Although many firms have announced disappointing figures across their various markets during a dismal financial results season, the nutrition sector continues to perform well.
"It's significantly less negatively affected than most of the other industry segments, but there is clearly a shift in consumer demand and habits," says Martin Jager, head of BASF's Nutrition Ingredients business.
"We see, for example, that in the US, there is increasing demand for dietary supplements to prevent the need for more expensive medical treatment. On the other hand, the consumer is also shifting away from the more expensive brands towards the private-label products."
He adds: "We see a slowdown but we expect that, over the next 12-18 months, demand will recover and the price pressure will ease a little when the consumer has moved back to branded products again."
Jager says that robust demand could partly be attributed to aging populations and a desire to improve the quality of life, as well as to prevent illness.
With GDP also increasing in emerging markets such as Brazil and China, he adds, dietary supplements are becoming increasingly popular outside the traditionally strong US, European and Japanese markets.
"We saw very strong demand for dietary supplements in China before and during the Olympic Games [in 2008], because they supported faster recovery after exercise," says Jager. "During that time, the market was very strong, coming from a very low level. It has cooled down a little since but there are still significant growth rates being realized there."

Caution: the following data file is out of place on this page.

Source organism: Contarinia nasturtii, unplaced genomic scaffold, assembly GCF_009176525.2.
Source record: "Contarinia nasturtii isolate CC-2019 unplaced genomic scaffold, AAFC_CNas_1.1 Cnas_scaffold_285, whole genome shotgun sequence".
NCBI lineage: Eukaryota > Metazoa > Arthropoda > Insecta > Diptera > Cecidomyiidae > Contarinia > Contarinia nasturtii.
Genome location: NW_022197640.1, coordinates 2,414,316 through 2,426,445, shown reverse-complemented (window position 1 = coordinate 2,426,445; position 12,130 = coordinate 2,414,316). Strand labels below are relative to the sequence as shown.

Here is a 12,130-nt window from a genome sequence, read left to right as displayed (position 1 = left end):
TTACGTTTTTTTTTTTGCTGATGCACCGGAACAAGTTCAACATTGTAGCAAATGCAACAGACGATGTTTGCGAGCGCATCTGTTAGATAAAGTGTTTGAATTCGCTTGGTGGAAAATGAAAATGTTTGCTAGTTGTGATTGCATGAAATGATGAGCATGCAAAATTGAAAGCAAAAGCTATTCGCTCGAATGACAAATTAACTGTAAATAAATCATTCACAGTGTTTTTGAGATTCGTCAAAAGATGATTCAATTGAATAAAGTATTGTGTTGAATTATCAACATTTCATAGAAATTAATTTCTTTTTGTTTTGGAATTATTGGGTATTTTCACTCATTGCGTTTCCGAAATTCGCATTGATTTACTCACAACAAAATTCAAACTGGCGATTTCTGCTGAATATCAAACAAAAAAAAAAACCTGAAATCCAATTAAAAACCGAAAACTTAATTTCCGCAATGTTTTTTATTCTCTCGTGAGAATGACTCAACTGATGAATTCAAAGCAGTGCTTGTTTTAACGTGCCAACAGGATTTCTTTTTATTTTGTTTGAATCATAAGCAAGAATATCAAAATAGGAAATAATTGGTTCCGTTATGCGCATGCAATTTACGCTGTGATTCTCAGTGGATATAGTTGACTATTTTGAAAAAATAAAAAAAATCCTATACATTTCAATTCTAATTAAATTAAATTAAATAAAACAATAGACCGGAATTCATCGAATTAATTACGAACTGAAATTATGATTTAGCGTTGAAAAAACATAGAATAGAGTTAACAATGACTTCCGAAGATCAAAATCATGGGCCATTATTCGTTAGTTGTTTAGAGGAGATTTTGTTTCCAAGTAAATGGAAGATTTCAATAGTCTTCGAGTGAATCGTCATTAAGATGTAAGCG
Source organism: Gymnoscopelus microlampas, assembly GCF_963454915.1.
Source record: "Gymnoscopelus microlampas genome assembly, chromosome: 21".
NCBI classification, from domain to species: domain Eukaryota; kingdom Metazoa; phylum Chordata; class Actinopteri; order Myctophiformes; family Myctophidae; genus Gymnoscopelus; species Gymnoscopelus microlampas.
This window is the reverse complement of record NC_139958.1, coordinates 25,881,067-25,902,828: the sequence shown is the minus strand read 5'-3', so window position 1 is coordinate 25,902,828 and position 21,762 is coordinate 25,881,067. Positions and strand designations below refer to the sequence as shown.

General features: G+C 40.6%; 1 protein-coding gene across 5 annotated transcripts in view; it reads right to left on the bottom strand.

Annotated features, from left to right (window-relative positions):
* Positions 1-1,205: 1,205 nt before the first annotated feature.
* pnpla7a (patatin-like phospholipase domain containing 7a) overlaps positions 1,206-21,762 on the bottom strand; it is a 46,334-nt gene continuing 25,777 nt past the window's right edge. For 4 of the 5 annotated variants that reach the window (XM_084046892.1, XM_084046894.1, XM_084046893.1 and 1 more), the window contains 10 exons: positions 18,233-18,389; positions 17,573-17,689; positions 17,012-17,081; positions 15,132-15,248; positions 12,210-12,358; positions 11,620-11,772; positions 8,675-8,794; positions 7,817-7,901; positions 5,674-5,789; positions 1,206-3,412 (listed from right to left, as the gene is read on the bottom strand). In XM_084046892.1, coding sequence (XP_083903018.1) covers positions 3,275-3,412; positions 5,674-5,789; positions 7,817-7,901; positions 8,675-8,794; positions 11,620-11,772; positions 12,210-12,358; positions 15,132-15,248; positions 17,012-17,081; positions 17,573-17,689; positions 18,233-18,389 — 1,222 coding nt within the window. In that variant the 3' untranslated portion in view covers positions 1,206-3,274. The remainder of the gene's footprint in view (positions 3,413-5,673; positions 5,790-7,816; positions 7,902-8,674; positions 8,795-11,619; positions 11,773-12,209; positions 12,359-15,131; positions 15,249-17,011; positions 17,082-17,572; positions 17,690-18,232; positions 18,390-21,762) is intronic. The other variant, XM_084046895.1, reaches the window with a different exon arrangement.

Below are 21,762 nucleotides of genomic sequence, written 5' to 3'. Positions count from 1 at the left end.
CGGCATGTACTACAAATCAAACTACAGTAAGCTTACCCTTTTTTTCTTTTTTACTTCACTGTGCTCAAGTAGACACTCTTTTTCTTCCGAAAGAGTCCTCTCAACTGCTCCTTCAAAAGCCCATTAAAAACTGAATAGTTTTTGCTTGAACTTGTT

Other countries such as India, however, have not yet seen such a strong uptake. This is because of two main factors, he says: the number of people that can afford to pay for these supplements is a fraction of the overall population, and those that can are more likely to instead freshly prepare their food.
INNOVATION REMAINS A PRIORITY
"[Innovation is] essential for the business - especially in the sense of improving the handling and application characteristics of existing molecules," says Jager. "We will continue to invest in innovation; it is an unchanged priority for us."
BASF is particularly upbeat following the launch of its range of Universal Formula products in March. The company has created formulations of all major vitamins and carotenoids - pigments found in plants - that fulfill all regulatory requirements in Asia, Europe or the US. This results in a significantly less complex supply chain and purchasing process for the customer, less risk of mixing up ingredients, and flexibility that allows inventories to be optimized - all important factors in these times, he says.